No lightning start to November Masters as storm threat disrupts first round

After a seven-month delay caused by the coronavirus pandemic, former champions Gary Player and Jack Nicklaus got the eagerly anticipated 84th Masters under way on Thursday.

But only 25 minutes of action was possible before play was suspended due to the threat of lightning.

Player and Nicklaus continued their role as honorary starters by each hitting a tee shot on the opening hole at Augusta National at 7am local time.

“I’m glad it was dark because you could not see where the ball went,” Nicklaus joked.

With the formalities out of the way and following a 10-minute delay due to darkness, American Lucas Glover got the tournament proper under way from the first tee, with 1988 winner Sandy Lyle doing so from the 10th.

A lack of daylight in November meant both tees have to be used over the opening two days to hopefully allow play to finish on time.

Unfortunately Thursday’s weather forecast included the possibility of heavy rain and isolated thunderstorms and the siren duly sounded to suspend play and call players back to the safety of the clubhouse.

After an 11-year wait, Tiger Woods won his 15th major championship and fifth Masters title at Augusta National in April last year, the 44-year-old finishing a shot ahead of Dustin Johnson, Brooks Koepka and Xander Schauffele.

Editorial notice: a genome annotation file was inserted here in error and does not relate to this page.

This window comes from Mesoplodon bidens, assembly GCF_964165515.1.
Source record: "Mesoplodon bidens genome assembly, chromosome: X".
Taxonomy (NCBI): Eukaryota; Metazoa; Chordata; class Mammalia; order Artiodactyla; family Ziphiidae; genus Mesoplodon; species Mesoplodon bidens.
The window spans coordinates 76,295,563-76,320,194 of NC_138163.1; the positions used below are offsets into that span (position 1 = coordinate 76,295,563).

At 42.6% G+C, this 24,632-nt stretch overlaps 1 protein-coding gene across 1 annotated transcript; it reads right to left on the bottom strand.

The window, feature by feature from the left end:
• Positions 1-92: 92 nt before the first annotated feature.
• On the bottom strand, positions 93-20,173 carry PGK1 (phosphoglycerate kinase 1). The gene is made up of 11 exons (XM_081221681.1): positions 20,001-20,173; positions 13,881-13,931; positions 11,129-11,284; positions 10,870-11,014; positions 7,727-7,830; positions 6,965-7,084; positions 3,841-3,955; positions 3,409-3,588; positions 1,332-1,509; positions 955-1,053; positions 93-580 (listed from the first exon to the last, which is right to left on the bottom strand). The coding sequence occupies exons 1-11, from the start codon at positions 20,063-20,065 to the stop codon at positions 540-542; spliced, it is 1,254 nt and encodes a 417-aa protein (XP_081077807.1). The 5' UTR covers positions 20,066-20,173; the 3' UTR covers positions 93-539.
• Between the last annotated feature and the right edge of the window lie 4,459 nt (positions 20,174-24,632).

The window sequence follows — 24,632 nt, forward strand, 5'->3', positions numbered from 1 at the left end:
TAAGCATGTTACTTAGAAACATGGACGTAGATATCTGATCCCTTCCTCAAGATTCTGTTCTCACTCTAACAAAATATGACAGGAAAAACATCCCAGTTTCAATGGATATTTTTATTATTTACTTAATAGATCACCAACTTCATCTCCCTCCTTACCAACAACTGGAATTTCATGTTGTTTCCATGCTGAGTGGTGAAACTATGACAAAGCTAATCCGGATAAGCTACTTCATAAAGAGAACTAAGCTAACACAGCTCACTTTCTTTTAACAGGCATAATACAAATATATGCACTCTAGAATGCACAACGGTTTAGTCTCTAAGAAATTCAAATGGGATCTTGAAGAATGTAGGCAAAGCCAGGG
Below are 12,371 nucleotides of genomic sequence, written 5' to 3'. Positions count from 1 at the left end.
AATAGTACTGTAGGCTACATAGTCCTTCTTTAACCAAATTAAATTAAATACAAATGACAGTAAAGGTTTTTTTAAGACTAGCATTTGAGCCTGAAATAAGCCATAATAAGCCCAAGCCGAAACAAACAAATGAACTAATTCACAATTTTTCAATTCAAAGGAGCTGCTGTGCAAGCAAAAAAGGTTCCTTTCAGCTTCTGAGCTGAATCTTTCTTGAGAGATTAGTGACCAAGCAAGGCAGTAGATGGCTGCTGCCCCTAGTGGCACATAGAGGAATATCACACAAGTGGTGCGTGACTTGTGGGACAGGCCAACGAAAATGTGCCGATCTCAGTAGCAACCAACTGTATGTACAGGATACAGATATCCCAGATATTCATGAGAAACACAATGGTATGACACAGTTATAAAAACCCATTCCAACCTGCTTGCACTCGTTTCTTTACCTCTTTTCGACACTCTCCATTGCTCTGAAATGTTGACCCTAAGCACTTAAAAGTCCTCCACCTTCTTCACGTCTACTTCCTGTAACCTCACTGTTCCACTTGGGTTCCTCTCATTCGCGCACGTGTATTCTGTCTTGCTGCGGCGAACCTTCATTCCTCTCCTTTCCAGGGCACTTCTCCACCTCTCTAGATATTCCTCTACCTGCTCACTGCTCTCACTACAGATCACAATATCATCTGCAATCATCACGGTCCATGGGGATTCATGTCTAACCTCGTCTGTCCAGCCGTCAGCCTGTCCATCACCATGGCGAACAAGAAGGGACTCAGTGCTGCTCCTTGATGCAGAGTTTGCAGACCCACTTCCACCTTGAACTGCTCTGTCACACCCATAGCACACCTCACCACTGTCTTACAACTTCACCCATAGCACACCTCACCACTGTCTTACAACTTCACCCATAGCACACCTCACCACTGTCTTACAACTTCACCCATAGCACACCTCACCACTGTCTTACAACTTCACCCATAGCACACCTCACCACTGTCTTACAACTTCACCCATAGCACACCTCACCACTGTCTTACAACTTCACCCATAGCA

Almost 600 days later, Woods will attempt to defy the odds once more but the delay has done him few favours, the world number 33 managing a best of tied 37th in six events since the restart, the most recent of which was a tie for 72nd in a 78-man field in his defence of the Zozo Championship.

“I’ve (either) driven it well or hit my irons poorly,” Woods said. “Or I’ve put the ball-striking together and I haven’t putted well. I haven’t put all the pieces together and hopefully that will be this week.”

Tiger Woods
Tiger Woods catches a ball on the practice range ahead of the Masters (AP Photo/Matt Slocum)

Remarkably Woods has not been the centre of attention in the build-up due to the big-hitting exploits of Bryson DeChambeau, who powered his way to a six-shot victory in the US Open in September.

“I can hit it as far as I want to, but it comes down to putting and chipping out here,” admitted the world number six, who shared the lead after an opening 66 last year before fading to 29th.

“I will say that I’m trying to look at it as I’m still an underdog to the field. Anybody can win this week. There’s a lot of unbelievable players out there.”